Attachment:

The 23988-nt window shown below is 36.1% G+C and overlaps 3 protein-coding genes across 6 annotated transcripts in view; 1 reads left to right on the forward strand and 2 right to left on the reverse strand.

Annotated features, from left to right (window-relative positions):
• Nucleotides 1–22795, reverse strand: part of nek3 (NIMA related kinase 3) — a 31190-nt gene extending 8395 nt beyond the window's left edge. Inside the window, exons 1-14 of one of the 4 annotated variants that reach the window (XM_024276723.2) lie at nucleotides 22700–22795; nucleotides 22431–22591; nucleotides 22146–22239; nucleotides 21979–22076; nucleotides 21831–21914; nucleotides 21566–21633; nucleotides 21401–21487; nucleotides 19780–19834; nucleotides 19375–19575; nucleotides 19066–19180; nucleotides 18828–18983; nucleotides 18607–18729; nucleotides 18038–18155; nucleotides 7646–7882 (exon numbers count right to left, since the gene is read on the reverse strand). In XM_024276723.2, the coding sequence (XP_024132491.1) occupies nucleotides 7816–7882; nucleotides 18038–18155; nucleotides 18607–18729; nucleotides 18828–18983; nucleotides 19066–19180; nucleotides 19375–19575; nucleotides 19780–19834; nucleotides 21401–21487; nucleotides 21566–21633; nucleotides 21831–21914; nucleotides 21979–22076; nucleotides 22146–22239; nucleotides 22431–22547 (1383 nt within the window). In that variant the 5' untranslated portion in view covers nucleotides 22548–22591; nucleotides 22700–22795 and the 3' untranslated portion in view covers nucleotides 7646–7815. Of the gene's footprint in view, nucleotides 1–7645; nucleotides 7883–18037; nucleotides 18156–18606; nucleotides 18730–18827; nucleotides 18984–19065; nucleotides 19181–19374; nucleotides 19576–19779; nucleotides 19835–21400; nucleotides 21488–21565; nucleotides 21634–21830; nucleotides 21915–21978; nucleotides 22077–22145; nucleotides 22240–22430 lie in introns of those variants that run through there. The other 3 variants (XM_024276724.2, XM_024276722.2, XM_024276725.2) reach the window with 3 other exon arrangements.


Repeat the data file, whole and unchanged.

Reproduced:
The 23988-nt window shown below is 36.1% G+C and overlaps 3 protein-coding genes across 6 annotated transcripts in view; 1 reads left to right on the forward strand and 2 right to left on the reverse strand.

Annotated features, from left to right (window-relative positions):
• Nucleotides 1–22795, reverse strand: part of nek3 (NIMA related kinase 3) — a 31190-nt gene extending 8395 nt beyond the window's left edge. Inside the window, exons 1-14 of one of the 4 annotated variants that reach the window (XM_024276723.2) lie at nucleotides 22700–22795; nucleotides 22431–22591; nucleotides 22146–22239; nucleotides 21979–22076; nucleotides 21831–21914; nucleotides 21566–21633; nucleotides 21401–21487; nucleotides 19780–19834; nucleotides 19375–19575; nucleotides 19066–19180; nucleotides 18828–18983; nucleotides 18607–18729; nucleotides 18038–18155; nucleotides 7646–7882 (exon numbers count right to left, since the gene is read on the reverse strand). In XM_024276723.2, the coding sequence (XP_024132491.1) occupies nucleotides 7816–7882; nucleotides 18038–18155; nucleotides 18607–18729; nucleotides 18828–18983; nucleotides 19066–19180; nucleotides 19375–19575; nucleotides 19780–19834; nucleotides 21401–21487; nucleotides 21566–21633; nucleotides 21831–21914; nucleotides 21979–22076; nucleotides 22146–22239; nucleotides 22431–22547 (1383 nt within the window). In that variant the 5' untranslated portion in view covers nucleotides 22548–22591; nucleotides 22700–22795 and the 3' untranslated portion in view covers nucleotides 7646–7815. Of the gene's footprint in view, nucleotides 1–7645; nucleotides 7883–18037; nucleotides 18156–18606; nucleotides 18730–18827; nucleotides 18984–19065; nucleotides 19181–19374; nucleotides 19576–19779; nucleotides 19835–21400; nucleotides 21488–21565; nucleotides 21634–21830; nucleotides 21915–21978; nucleotides 22077–22145; nucleotides 22240–22430 lie in introns of those variants that run through there. The other 3 variants (XM_024276724.2, XM_024276722.2, XM_024276725.2) reach the window with 3 other exon arrangements.